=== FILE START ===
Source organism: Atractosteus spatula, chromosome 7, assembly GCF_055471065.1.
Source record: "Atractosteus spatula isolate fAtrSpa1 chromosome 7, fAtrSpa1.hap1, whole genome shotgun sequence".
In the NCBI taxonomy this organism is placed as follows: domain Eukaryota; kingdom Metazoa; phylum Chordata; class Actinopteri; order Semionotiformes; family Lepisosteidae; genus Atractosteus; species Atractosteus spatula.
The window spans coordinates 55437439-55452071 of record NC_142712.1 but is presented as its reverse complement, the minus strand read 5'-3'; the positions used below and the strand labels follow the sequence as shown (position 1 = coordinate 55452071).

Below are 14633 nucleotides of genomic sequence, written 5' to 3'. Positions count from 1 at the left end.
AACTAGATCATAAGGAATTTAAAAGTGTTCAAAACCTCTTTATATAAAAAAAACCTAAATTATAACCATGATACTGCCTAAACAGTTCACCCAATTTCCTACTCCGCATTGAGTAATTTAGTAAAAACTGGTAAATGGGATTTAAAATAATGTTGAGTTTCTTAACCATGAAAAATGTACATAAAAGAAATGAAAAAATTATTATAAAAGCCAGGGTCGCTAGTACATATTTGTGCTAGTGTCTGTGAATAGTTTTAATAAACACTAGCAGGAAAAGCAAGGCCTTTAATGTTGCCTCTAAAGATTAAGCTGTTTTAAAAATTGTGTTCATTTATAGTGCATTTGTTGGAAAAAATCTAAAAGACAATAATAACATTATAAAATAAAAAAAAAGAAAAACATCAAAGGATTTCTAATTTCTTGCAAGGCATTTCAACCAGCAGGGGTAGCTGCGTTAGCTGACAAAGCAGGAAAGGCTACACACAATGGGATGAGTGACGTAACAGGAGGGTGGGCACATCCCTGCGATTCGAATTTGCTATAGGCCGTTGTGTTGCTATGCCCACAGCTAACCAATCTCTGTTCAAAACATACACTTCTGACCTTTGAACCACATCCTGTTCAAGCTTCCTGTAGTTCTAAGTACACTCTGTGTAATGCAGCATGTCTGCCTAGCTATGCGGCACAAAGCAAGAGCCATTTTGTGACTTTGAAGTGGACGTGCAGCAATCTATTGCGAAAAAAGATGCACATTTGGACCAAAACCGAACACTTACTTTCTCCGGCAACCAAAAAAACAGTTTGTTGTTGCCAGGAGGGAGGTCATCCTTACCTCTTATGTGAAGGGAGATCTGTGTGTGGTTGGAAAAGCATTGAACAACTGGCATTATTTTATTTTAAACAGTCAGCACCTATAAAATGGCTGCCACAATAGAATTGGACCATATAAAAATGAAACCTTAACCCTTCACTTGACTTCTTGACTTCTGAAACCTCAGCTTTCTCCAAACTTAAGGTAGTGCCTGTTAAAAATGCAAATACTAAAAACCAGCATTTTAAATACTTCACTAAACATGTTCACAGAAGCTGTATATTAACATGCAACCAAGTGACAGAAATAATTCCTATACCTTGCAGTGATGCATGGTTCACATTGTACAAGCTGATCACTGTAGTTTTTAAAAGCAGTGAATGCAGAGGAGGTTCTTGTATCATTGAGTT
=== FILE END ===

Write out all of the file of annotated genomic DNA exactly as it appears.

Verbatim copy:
Source organism: Atractosteus spatula, chromosome 7, assembly GCF_055471065.1.
Source record: "Atractosteus spatula isolate fAtrSpa1 chromosome 7, fAtrSpa1.hap1, whole genome shotgun sequence".
In the NCBI taxonomy this organism is placed as follows: domain Eukaryota; kingdom Metazoa; phylum Chordata; class Actinopteri; order Semionotiformes; family Lepisosteidae; genus Atractosteus; species Atractosteus spatula.
The window spans coordinates 55437439-55452071 of record NC_142712.1 but is presented as its reverse complement, the minus strand read 5'-3'; the positions used below and the strand labels follow the sequence as shown (position 1 = coordinate 55452071).

Below are 14633 nucleotides of genomic sequence, written 5' to 3'. Positions count from 1 at the left end.
AACTAGATCATAAGGAATTTAAAAGTGTTCAAAACCTCTTTATATAAAAAAAACCTAAATTATAACCATGATACTGCCTAAACAGTTCACCCAATTTCCTACTCCGCATTGAGTAATTTAGTAAAAACTGGTAAATGGGATTTAAAATAATGTTGAGTTTCTTAACCATGAAAAATGTACATAAAAGAAATGAAAAAATTATTATAAAAGCCAGGGTCGCTAGTACATATTTGTGCTAGTGTCTGTGAATAGTTTTAATAAACACTAGCAGGAAAAGCAAGGCCTTTAATGTTGCCTCTAAAGATTAAGCTGTTTTAAAAATTGTGTTCATTTATAGTGCATTTGTTGGAAAAAATCTAAAAGACAATAATAACATTATAAAATAAAAAAAAAGAAAAACATCAAAGGATTTCTAATTTCTTGCAAGGCATTTCAACCAGCAGGGGTAGCTGCGTTAGCTGACAAAGCAGGAAAGGCTACACACAATGGGATGAGTGACGTAACAGGAGGGTGGGCACATCCCTGCGATTCGAATTTGCTATAGGCCGTTGTGTTGCTATGCCCACAGCTAACCAATCTCTGTTCAAAACATACACTTCTGACCTTTGAACCACATCCTGTTCAAGCTTCCTGTAGTTCTAAGTACACTCTGTGTAATGCAGCATGTCTGCCTAGCTATGCGGCACAAAGCAAGAGCCATTTTGTGACTTTGAAGTGGACGTGCAGCAATCTATTGCGAAAAAAGATGCACATTTGGACCAAAACCGAACACTTACTTTCTCCGGCAACCAAAAAAACAGTTTGTTGTTGCCAGGAGGGAGGTCATCCTTACCTCTTATGTGAAGGGAGATCTGTGTGTGGTTGGAAAAGCATTGAACAACTGGCATTATTTTATTTTAAACAGTCAGCACCTATAAAATGGCTGCCACAATAGAATTGGACCATATAAAAATGAAACCTTAACCCTTCACTTGACTTCTTGACTTCTGAAACCTCAGCTTTCTCCAAACTTAAGGTAGTGCCTGTTAAAAATGCAAATACTAAAAACCAGCATTTTAAATACTTCACTAAACATGTTCACAGAAGCTGTATATTAACATGCAACCAAGTGACAGAAATAATTCCTATACCTTGCAGTGATGCATGGTTCACATTGTACAAGCTGATCACTGTAGTTTTTAAAAGCAGTGAATGCAGAGGAGGTTCTTGTATCATTGAGTT